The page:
Every culture and people has its own unique myths and legends that have been passed down for generations—feeding off the imagination (and fear) of people, growing and evolving their stories with each retelling.
Most of us are well acquainted with the most popular figures associated with Halloween and Western horror—Bloody Mary, Frankenstein’s monster, vampires, werewolves, ghosts, and witches—all these creatures and their tales are common stories during the month of October.
I, personally, grew up hiding under the covers of my bed after my parents would scare me off of wandering at night with threats of being dragged off by El Cucuy (the boogeyman) or La Llorona (a vengeful ghost figure, popular in Hispanic culture). Following the spooky spirit of Halloween, I thought to take the time to focus on some of the lesser-known scary stories from across a variety of other cultures.
La Mano peluda - Latin America
The legend of La Mano Peluda ("The Hairy Hand") can be found in almost every Latin American country, but it is especially bigger in Mexico and Colombia. It’s described as a disembodied, black, hairy hand—twice as large as the average adult hand—with sharp nails, that in some Colombian versions have a deadly poison at the tips. Warnings about La Mano Peluda say the sinister hand peeks through windows and holes in the walls and especially targets mischievous or wandering children to kidnap them. It is said that if la Mano catches your feet hanging off the bed, the hand will pull you by the leg and drag you to the underworld.
While the stories surrounding La Mano Peluda’s origins can vary by region, one of the most common dates back to the Spanish Inquisition, in which the hand is said to have belonged to a man who was falsely accused of robbery and had his hand cut off as punishment. Outraged by the undeserved mutilation, the man swore revenge on everyone and was later killed. Both his hand and body were buried in an Indian cemetery but the severed hand crawls out of the grave at night to seek vengeance on those who wronged it and other unfortunate victims that come across its way.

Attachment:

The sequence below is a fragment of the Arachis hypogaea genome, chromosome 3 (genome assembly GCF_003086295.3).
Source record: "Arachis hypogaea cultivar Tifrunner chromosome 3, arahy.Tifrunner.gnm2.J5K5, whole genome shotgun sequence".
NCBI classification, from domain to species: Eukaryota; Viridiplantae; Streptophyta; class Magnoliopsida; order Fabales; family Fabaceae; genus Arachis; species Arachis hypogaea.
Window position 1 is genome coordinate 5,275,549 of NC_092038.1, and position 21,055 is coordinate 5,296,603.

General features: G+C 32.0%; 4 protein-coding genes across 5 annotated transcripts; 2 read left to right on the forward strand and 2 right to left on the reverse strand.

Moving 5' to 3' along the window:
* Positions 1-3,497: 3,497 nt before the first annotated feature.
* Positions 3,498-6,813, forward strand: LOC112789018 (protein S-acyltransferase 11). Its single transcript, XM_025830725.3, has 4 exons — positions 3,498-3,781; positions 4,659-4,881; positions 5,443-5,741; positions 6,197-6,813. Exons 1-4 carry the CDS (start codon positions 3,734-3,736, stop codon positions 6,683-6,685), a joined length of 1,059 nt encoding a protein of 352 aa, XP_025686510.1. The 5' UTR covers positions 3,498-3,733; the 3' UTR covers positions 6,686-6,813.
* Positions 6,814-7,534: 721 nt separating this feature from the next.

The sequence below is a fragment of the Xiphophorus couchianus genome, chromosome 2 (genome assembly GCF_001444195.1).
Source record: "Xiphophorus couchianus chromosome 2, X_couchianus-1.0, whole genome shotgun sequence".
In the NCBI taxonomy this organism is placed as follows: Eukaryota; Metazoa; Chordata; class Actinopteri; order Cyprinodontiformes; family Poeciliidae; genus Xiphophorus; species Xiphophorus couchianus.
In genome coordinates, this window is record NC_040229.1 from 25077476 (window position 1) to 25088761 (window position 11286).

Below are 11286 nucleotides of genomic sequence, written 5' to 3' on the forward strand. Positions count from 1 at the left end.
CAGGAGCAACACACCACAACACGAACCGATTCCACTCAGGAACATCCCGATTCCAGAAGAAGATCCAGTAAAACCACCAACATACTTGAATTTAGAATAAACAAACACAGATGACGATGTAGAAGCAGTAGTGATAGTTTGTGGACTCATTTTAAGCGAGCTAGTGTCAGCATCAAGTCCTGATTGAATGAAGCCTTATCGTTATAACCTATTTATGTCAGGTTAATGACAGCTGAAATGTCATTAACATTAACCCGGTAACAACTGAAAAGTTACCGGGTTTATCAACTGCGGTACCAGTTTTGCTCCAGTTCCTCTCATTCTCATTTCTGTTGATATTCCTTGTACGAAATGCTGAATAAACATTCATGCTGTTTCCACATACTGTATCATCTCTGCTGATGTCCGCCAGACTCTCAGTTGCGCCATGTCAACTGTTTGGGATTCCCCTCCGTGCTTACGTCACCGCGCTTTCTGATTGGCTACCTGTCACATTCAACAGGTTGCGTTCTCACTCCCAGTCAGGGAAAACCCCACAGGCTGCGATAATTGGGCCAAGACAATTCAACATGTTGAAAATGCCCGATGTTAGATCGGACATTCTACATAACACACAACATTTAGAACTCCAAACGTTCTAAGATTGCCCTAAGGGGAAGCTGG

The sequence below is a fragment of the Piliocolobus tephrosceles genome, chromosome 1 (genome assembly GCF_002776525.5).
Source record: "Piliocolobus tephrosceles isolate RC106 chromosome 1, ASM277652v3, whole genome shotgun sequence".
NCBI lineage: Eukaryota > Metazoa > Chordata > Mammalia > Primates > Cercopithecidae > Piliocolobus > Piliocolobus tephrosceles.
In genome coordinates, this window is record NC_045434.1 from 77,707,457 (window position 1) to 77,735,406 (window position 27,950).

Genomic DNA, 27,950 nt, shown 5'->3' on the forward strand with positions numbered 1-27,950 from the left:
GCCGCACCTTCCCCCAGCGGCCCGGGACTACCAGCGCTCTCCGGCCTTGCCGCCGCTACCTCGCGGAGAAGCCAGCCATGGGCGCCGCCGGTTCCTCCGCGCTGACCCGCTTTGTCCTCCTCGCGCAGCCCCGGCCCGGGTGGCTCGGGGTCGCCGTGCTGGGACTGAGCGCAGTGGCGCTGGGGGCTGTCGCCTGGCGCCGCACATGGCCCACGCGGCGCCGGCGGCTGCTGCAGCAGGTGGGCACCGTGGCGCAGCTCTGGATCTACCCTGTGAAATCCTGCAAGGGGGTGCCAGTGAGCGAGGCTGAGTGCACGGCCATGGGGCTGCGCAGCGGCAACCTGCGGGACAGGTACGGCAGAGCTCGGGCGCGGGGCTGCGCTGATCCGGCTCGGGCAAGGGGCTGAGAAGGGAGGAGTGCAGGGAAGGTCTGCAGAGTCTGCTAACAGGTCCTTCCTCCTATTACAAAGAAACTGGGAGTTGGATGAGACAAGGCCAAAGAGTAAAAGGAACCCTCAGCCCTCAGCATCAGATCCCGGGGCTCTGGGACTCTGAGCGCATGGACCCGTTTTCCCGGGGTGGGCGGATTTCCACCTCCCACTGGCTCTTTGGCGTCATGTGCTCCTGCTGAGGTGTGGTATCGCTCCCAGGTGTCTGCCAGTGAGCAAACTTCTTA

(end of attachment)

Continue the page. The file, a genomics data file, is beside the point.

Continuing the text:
Ông ba Bi - Vietnam
The Ông Ba Bi is the Vietnamese version of the boogeyman; a cautionary tale told to children by elders to scare them into behaving. The predatory figure’s legend is said to have originated in the 17th century when widespread hunger in Vietnam prompted people to kidnap the children of others to sell them.
Stories describe Ông Ba Bị as a stout old man with "3 sacks, 9 straps and 12 eyes" who likes to kidnap naughty children using his sacks. He comes out at night to target naughty children and lure them to hidden and dark areas of the city using humanoid puppets and sweet voices, promising treats and gifts for the victims before throwing them into his bag and making away with them.
Huaka'i Pō (The Night marchers) - hawaii
In Hawaiian legend, the Night Marchers are the deadly apparitions of ancient Hawaiian warriors that are said to roam the Islands at night. They move at nighttime in a loud procession, carrying torches and marching to thunderous drumming, chants, and the sound of conch shells.
An important thing to keep in mind is that the night marchers are not inherently malicious or evil spirits; instead, the spirits of these ancient warriors are continuing their jobs as protectors in the afterlife.
Their job is not to terrorize people but to guard the most sacred and high-ranking chiefs and gods—beings so sacred that the common person is never allowed to look at them. The marchers will not hesitate to remove those who dare look or get in their way. Breaking those rules is what brings death at the hands of these fierce protectors. It is, however said, that if you are Hawaiian and an ancestor of yours is among the night marchers, they will yell "Na'u" (mine) and ensure your safety.
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